Menu
Stock-market jitters have rocked network spending, Cisco says

Stock-market jitters have rocked network spending, Cisco says

Some enterprises waited to buy new campus gear when they saw things get shaky in January

The world's financial markets got off to such a rough start this year that some enterprises froze plans to upgrade their campus networks.

After oil prices and stock markets around the globe plunged during the first trading days of the year, there was a slowdown in spending that hurt Cisco Systems results and colored its forecast for the current quarter, CEO Chuck Robbins said Wednesday.

"You see customers say, 'I want to just wait, see what's going on,'" Robbins said on a conference call about Cisco's fiscal second quarter, which ended Jan. 23.

The report was a reminder that what happens in financial markets can echo in IT departments if business management fears shrinking sales or a falling stock price ahead. Cisco has a different financial calendar than most other IT companies and is one of the first to report on a quarter that spilled over into this calendar year. It's the world's dominant supplier of networks.

The quarter was going according to the company's expectations until its final three weeks, Robbins said. The "pause" most affected spending on campus networks, the systems that connect servers and data centers to desktops and, increasingly, mobile devices.

"Where they had the option to wait, they chose to wait a bit," he told financial analysts. Robbins didn't estimate how long the pause would last.

Fortunately for Cisco, spending on other key products didn't seem to be hit by the market jitters, the company said. While its switching revenue fell 4 percent from a year earlier, security rose 11 percent. Cisco is working to expand its portfolio from its traditional business of switches and routers to things like software, services and security.

Overall, the company's revenue rose just 2 percent from a year earlier, to $11.9 billion. Its profit was $3.1 billion, or $0.62 per share. Adjusting for things like the fact that Cisco sold its set-top box business late last year, the company reported results that were roughly in line with what analysts polled by Thomson Reuters had expected.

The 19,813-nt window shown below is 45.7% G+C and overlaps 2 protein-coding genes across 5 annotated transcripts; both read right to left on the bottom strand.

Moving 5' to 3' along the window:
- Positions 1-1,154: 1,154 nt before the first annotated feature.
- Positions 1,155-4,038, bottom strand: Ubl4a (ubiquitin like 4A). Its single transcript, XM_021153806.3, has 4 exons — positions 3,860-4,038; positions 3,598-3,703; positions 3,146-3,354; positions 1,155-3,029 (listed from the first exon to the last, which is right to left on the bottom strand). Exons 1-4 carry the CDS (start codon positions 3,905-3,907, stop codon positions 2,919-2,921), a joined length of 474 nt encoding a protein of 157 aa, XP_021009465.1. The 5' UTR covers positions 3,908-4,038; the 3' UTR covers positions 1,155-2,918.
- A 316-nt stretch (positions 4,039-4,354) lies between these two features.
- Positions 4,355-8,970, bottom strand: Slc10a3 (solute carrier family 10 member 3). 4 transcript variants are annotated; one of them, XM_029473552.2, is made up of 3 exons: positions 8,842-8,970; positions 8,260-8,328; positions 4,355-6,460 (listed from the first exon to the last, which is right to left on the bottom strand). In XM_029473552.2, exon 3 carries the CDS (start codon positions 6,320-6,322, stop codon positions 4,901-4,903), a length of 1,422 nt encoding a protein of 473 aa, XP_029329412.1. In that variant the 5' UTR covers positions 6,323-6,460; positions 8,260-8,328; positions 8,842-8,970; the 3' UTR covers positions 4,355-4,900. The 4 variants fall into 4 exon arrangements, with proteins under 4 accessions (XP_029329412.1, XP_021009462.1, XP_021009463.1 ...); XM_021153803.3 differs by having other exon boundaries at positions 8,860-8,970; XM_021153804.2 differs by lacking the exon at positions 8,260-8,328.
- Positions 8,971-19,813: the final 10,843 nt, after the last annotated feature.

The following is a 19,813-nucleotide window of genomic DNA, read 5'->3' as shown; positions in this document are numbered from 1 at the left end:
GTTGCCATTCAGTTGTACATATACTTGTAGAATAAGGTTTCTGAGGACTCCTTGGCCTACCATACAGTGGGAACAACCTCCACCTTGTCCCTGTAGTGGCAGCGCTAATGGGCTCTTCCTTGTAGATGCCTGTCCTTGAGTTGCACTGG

For the current quarter, which goes until late April, Cisco forecast revenue growth from a year earlier of between 1 percent and 4 percent. That's a wider range than the company usually gives because of the economic volatility it's seen so far this year, CFO Kelly Kramer said.

Subscribe here for up-to-date channel news

Follow Us

Join the New Zealand Reseller News newsletter!

Error: Please check your email address.

Featured

Slideshows

StorageCraft celebrates high achievers at its inaugural A/NZ Partner Awards

StorageCraft celebrates high achievers at its inaugural A/NZ Partner Awards

Revealed at a glitzy bash in Sydney at the Ivy Penthouse, the first StorageCraft Partner Awards locally saw the vendor honour its top-performing partners with ASI Solutions, SMBiT Pro, Webroot, ACA Pacific and Soft Solutions New Zealand taking home the top awards. Photos by Maria Stefina.

StorageCraft celebrates high achievers at its inaugural A/NZ Partner Awards
Kiwi resellers make a splash on Synnex and Lenovo RotoVegas road trip

Kiwi resellers make a splash on Synnex and Lenovo RotoVegas road trip

​Synnex and Lenovo hosted 18 resellers for an action-packed weekend adventure in RotoVegas, taking in white water rafting on the Kaituna River, as well as quad biking and dinner at Stratosfare​, overlooking Lake Rotorua at the top of Mount Ngongotaha​. Photos by Synnex.

Kiwi resellers make a splash on Synnex and Lenovo RotoVegas road trip
Show Comments